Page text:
This Is What Hillary Told Wall Street Behind Closed Doors

Tyler Durden's picture

Bernie Sanders has found the chink in Hillary Clinton’s political armor - and it has nothing to do with a private e-mail server.

The riley socialist has begun hitting the former First Lady hard on her liberal credentials, branding her a kind of wannabe progressive with an on-again off-again commitment to things like reforming the type of establishment politics that allow Wall Street to exercise undue influence on Capitol Hill.

In fact, Sanders has zeroed in on Clinton’s ties to the financial world’s biggest players including Goldman Sachs which has paid the Democratic frontrunner and her husband millions for speeches over the course of the last ten years. Those speeches in some cases coincided with Goldman’s efforts to lobby the State Department on issues that directly involved the bank.

Besides the speaking fees, Wall Street has also given more than $14 million to Clinton’s super PAC - the second highest total next to Jeb Bush. “I do not know any progressive who has a super PAC and takes $15 million from Wall Street,” Sanders said on Wednesday, at a town hall event organized by CNN.

“Enough is enough. If you’ve got something to say, say it directly,” Clinton said the next day, effectively daring Sanders to accuse her of being bought and paid for. She also said she would “look into” releasing the transcripts of her paid speeches. But by Friday morning, her campaign seemed to indicate that full disclosure was not forthcoming. “I don’t think voters are interested in the transcripts,” Joel Benenson, Clinton’s pollster.

Well actually voters are interested, and fortunately, Politico has an account of one recent address which underscores Sanders’ concerns. “Clinton offered a message that the collected plutocrats found reassuring, declaring that the banker-bashing so popular within both political parties was unproductive and indeed foolish,” Politico writes. “[She struck] a soothing note on the global financial crisis, she told the audience, in effect: We all got into this mess together, and we’re all going to have to work together to get out of it.” Here’s more:

What the bankers heard her to say was just what they would hope for from a prospective presidential candidate: Beating up the finance industry isn’t going to improve the economy—it needs to stop. And indeed Goldman’s Tim O’Neill, who heads the bank’s asset management business, introduced Clinton by saying how courageous she was for speaking at the bank. (Brave, perhaps, but also well-compensated: Clinton’s minimum fee for paid remarks is $200,000).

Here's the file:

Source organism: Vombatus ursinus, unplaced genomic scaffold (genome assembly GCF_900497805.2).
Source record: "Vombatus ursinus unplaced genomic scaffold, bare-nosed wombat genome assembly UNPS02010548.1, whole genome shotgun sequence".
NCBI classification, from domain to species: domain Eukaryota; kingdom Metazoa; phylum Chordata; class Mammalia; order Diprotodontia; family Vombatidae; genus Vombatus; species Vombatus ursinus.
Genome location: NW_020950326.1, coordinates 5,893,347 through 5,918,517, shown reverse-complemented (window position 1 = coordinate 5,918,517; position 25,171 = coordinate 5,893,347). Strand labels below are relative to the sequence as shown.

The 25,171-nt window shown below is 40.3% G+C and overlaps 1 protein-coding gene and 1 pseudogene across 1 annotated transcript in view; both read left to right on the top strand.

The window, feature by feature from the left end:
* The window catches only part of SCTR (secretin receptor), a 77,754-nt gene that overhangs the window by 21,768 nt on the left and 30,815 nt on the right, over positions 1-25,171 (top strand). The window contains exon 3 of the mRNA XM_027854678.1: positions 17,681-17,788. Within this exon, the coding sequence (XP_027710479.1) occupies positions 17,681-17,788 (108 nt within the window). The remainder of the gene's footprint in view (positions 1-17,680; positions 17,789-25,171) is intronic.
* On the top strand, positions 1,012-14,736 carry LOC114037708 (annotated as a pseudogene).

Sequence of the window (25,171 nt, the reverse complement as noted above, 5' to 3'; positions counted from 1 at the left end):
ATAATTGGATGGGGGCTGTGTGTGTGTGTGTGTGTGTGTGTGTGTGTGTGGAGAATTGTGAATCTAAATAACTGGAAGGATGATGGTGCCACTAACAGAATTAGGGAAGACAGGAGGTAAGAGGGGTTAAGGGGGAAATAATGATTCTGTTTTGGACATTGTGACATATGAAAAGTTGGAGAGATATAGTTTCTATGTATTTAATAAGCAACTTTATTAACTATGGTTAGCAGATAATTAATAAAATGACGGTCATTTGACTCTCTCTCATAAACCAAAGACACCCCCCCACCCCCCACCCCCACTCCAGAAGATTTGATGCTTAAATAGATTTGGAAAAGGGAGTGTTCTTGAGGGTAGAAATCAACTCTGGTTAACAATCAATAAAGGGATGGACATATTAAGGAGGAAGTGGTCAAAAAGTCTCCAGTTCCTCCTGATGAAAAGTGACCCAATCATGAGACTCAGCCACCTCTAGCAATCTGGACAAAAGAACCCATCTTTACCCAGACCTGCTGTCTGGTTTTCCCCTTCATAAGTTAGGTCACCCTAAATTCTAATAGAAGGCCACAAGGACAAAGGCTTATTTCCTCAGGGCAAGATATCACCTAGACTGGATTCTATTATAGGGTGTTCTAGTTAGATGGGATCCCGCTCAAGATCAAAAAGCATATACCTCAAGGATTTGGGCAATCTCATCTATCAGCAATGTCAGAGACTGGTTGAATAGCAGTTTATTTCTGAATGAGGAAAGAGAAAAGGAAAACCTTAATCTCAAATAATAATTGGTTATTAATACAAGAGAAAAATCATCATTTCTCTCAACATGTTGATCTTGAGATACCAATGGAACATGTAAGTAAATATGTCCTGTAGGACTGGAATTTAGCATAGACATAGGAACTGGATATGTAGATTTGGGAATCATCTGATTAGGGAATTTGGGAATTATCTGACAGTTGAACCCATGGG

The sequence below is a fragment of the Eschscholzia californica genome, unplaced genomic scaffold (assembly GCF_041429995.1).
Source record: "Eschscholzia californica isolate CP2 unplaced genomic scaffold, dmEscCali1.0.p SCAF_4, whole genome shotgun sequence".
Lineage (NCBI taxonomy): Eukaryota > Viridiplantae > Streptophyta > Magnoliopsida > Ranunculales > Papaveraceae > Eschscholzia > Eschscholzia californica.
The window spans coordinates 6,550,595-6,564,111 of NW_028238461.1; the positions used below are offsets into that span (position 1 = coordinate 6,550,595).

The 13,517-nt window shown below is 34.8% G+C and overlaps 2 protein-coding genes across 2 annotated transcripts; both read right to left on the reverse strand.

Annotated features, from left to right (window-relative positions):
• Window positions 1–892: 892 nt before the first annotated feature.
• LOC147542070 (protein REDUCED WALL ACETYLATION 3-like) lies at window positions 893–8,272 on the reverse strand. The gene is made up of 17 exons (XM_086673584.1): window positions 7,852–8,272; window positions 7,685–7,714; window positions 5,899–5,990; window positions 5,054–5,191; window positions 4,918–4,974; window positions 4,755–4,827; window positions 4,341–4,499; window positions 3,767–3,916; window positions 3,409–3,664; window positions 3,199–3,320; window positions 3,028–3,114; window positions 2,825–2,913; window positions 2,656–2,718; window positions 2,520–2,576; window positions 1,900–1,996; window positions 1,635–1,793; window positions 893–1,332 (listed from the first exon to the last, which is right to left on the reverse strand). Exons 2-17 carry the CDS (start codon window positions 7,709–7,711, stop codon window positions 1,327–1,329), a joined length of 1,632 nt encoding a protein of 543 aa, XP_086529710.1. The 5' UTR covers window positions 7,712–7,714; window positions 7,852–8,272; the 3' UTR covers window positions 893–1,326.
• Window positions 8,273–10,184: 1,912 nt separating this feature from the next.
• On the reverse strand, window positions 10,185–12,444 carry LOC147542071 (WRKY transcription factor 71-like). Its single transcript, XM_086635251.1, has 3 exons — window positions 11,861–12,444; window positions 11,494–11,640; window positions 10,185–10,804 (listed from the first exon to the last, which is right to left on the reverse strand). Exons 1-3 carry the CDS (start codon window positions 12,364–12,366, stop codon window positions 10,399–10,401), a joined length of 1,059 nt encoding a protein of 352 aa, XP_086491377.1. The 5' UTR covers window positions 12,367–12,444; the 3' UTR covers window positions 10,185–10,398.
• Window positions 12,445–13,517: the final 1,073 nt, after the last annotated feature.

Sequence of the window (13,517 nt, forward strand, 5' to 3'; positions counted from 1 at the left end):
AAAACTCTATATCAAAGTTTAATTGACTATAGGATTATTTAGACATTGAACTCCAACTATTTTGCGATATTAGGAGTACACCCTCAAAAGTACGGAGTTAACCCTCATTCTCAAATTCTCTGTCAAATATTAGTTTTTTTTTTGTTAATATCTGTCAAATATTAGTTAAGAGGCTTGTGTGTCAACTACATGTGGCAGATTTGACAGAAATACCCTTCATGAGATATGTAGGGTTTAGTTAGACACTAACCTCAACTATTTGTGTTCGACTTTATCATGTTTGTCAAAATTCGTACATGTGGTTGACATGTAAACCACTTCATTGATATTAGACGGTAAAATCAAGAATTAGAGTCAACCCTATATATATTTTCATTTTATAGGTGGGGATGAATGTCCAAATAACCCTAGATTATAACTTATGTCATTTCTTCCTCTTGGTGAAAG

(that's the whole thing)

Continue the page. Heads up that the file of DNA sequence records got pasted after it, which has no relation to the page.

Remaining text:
Certainly, Clinton offered the money men—and, yes, they are mostly men—at Goldman’s HQ a bit of a morale boost. “It was like, ‘Here’s someone who doesn’t want to vilify us but wants to get business back in the game,’” said an attendee. “Like, maybe here’s someone who can lead us out of the wilderness.”

 


 

Clinton’s remarks were hardly a sweeping absolution for the sins of Wall Street, whose leaders she courted assiduously for financial support over a decade, as a senator and a presidential candidate in 2008. But they did register as a repudiation of some of the angry anti-Wall Street rhetoric emanating from liberals rallying behind the likes of Sens. Elizabeth Warren (D-Mass.) and Sherrod Brown (D-Ohio). And perhaps even more than that, Clinton’s presence offered a glimpse to a future in which Wall Street might repair its frayed political relationships.

 

This is not the first time Wall Street has found itself at odds with one of the political parties in Washington. But it may be the first time since the Great Depression that the New York banker class has been this disconnected from both parties simultaneously.

 

The strained relations come at a consequential moment for the financial industry, which has rebounded from the 2008 financial crash faster and with bigger gains than the rest of the country, but is now facing the ire of newly emboldened and decidedly anti-Wall Street populists in both political parties. And yet the 2014 and 2016 election cycles will help determine whether banks, already restrained by the Dodd-Frank financial reform law, will face new regulatory restrictions, further rounds of legal action and higher tax rates. “Traditionally, Wall Street plays both sides of the fence on its political donations,” says Charles Geisst, a financial historian and professor at Manhattan College. “What's happening now is neither side is coming through with the things Wall Street feels it is entitled to, and so everybody just wants to give up. But they can’t, because they are going to continue to be in the limelight whether they like it or not.”

 

“Like the rest of America, Wall Street is looking at Washington and saying whether we agree or disagree, they’re looking at both parties with complete revulsion,” one private equity executive told Politico.

Right. Wall Street is looking at Washington "with complete revulsion." Except when it comes to Clinton. Who offers "a way out of the wilderness." 

Needless to say, Politico's account only serves to underscore the notion that a vote for Hillary is a vote for business as usual inside the Beltway. A ballot for America's entrenched political aristocracy, and a sure fire ticket to more of the same. 

Politico's account brings to mind an important question: could it be that the best candidate for America's highest office isn't even running?...